Besides, McFadden can hardly say he wasn't warned.  Corbyn made clear to the shadow cabinet after Maria Eagle all but agreed with the Tories' tame general on Trident that he wanted an end to the disagreements in public.  In turn, Corbyn has removed the two ministers who most egregiously flouted that request, and shifted the minister who made him issue it in the first place.  Who here is being unreasonable exactly?  Let's remember how brutal Ed Miliband was with Emily Thornberry over her "snobbery" tweet, the kind of over-the-top act of media management which most agree turns ordinary people off from politics.  Few at the time stood up and said hang on, this is ridiculous and downright silly. They went along with it.  Now, when a shadow minister who implied his own leader had to readjust his entire world-view in a question to the prime minister no less is sacked, we have others who resign in protest, calling it "vindictive".

Which poses the question, what exactly do these Jonathan Reynolds, these Stephen Doughtys, these Kevan Joneses and all the rest think they are achieving by resigning to inflict the maximum damage possible, by carrying on the briefings, by making accusations that can't be substantiated, by doing interviews with more than sympathetic hacks, delighted that the feuding continues?  Do they really believe it will help Labour in the long term?  Do they genuinely think it will lead to Corbyn being deposed sooner rather than later?  Do they honestly imagine the Labour membership will realise their mistake and elect someone more to their liking should they succeed?

Let's put it this way.  I joined Labour as a registered member and voted for Liz Kendall.  I don't in my heart of hearts believe Corbyn can possibly win in 2020.  I think his performance in general has been barely adequate so far, and both he and his wider team have been woeful at the times they needed to radiate strength.  I thought I'd reached the point with the stupidity of the McDonnell Little Red Book stunt and the fact the party barely responded at all to the autumn statement/spending review where I couldn't really defend Corbyn and co any more.  The histrionics over the Syria vote, the obsession with Stop the War, which as we've seen today is still going on, the contempt for those daring to lobby Labour MPs over said vote, and now the reaction to what is the most meagre of reshuffles imaginable, it makes me, far from a "Corbynista", want to go on giving him the benefit of the doubt.  Not least when there is still no alternative and those on the opposing side are so petty, so intractable, so fatuous.  If that's what I think, what do the "Corbynistas", what does the wider membership, what does the public?  It's reached the point where some genuinely want their party to fail, imagining that by bringing it down, through the equivalent of mutually assured destruction if necessary, the party will be better off in the long run.  It won't.  Stop believing it will.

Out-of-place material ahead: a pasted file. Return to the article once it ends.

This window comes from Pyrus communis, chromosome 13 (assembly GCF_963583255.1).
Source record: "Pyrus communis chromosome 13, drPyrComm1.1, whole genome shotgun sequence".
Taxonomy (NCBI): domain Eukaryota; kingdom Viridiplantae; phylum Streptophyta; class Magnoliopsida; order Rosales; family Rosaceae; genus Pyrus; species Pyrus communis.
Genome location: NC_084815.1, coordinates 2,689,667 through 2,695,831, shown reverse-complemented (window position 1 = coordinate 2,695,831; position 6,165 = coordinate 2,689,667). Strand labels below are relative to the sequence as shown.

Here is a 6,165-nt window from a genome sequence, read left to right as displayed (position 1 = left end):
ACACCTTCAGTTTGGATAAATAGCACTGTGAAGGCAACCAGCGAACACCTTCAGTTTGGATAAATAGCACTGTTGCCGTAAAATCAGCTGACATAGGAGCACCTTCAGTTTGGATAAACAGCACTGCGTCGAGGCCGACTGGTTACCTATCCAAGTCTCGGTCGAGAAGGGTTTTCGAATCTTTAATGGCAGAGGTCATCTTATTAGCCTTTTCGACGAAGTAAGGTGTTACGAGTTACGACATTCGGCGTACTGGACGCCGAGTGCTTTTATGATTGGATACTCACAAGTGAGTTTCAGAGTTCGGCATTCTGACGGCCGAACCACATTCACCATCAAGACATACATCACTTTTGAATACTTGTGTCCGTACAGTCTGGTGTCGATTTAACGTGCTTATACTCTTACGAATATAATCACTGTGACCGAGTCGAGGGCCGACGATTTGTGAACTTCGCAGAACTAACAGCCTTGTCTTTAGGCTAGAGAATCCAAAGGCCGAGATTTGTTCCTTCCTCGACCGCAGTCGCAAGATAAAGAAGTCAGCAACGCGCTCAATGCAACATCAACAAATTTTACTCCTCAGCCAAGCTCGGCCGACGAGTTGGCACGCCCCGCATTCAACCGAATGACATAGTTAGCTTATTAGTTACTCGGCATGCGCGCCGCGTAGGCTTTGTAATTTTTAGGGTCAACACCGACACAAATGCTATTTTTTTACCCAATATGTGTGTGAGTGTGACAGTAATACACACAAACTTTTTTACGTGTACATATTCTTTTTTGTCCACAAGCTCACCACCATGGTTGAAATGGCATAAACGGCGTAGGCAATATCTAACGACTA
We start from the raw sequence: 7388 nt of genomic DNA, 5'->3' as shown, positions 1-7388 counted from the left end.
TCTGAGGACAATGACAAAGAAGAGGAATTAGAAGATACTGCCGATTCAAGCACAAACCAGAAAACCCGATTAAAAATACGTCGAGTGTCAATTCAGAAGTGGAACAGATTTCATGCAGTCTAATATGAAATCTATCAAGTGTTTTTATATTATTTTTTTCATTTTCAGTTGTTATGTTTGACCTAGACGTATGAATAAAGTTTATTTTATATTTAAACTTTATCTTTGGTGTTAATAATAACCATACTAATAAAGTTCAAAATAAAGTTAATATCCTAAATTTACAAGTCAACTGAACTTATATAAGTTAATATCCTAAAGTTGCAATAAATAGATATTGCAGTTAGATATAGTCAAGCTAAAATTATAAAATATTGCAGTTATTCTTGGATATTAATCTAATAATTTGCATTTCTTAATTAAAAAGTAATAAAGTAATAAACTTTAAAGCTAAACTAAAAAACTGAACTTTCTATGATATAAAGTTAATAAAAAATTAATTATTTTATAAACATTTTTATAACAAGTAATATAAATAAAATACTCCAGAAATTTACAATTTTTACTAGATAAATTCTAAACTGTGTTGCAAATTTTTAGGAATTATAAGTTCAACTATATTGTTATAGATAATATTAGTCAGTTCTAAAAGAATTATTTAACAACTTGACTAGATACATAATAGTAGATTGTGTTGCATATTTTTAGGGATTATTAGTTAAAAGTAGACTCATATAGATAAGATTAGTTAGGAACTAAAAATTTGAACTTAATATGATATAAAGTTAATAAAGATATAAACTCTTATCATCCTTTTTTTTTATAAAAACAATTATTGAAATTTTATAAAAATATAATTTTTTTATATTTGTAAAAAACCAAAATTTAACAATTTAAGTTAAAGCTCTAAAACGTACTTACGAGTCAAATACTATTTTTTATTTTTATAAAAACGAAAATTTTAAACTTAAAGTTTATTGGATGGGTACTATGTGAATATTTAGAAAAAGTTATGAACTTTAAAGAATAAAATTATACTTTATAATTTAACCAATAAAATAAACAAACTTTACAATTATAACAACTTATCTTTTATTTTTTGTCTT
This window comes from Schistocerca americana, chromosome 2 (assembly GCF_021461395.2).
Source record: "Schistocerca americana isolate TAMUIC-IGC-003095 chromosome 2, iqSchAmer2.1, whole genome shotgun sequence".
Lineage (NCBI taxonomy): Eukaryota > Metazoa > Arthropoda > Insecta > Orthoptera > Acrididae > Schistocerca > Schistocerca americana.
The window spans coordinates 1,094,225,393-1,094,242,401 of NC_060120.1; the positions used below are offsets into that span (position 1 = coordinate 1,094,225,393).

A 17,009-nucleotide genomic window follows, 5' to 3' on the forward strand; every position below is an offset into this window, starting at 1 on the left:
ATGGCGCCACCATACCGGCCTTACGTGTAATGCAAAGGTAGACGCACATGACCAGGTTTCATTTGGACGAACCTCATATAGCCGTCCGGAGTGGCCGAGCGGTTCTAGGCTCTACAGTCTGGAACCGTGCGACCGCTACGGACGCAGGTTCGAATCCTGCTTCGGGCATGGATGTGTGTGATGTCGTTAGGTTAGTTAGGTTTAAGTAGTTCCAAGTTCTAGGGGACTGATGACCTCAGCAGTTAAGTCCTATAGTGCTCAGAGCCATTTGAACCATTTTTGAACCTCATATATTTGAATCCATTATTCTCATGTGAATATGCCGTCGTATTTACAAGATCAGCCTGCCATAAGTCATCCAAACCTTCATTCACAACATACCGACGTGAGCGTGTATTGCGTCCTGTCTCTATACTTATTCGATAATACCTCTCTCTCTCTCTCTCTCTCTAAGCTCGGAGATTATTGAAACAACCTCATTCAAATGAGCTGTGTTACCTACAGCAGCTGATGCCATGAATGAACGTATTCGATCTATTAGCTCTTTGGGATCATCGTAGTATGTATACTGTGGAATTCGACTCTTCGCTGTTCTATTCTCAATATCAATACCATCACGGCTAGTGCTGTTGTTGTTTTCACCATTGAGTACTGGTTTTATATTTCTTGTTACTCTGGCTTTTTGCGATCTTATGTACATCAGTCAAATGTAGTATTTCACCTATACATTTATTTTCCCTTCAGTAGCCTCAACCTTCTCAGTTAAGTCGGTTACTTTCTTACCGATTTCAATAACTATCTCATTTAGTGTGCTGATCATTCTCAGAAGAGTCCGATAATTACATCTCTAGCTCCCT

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Tuesday, January 05, 2016 

That reshuffle, and "low-level non-violent misogyny".

Are there a more benighted people in this country than the poor, suffering souls of the Birmingham Yardley constituency?  Up until May they were lumbered with the self-promoting Lib Dem John Hemming, who repeatedly made use of parliamentary privilege for his own ends, much to the delight of the press when it came to naming Sir Fred Goodwin for taking out a super-injunction, and much to the distress of others involved in legal proceedings involving Vicky Haigh.  Hemming made a habit of naming individuals who were meant to be protected as court proceedings were ongoing, including doing so on Mumsnet, where he was banned for doing so.  Fortunately, his constituents decided he should also be banned from representing them.

Less fortunately, they decided that Labour's Jess Phillips should replace him.  Phillips seems intent on following the Danczuk pathway to MP super-stardom, where the sufferer believes that constantly spouting what the media wants to hear will be enough to save them should their new friends eventually tire of the act.  As the last few days have proved, going down the Danczuk route only guarantees that eventually the media will turn on you.  They always will, they always do.  One minute you're earning thousands of pounds writing articles for the Sun and Mail outlining how your party leader is an idiot and it'll be when, rather if, you'll be sacked, the next those same newspapers have found a teenager who you sexted, complete with an (alleged) sideline in selling soiled undergarments, natch, and what do you know, that same party leader has found his excuse to get rid of you.  And it's the fault of everything except your being a priapic halfwit, obviously.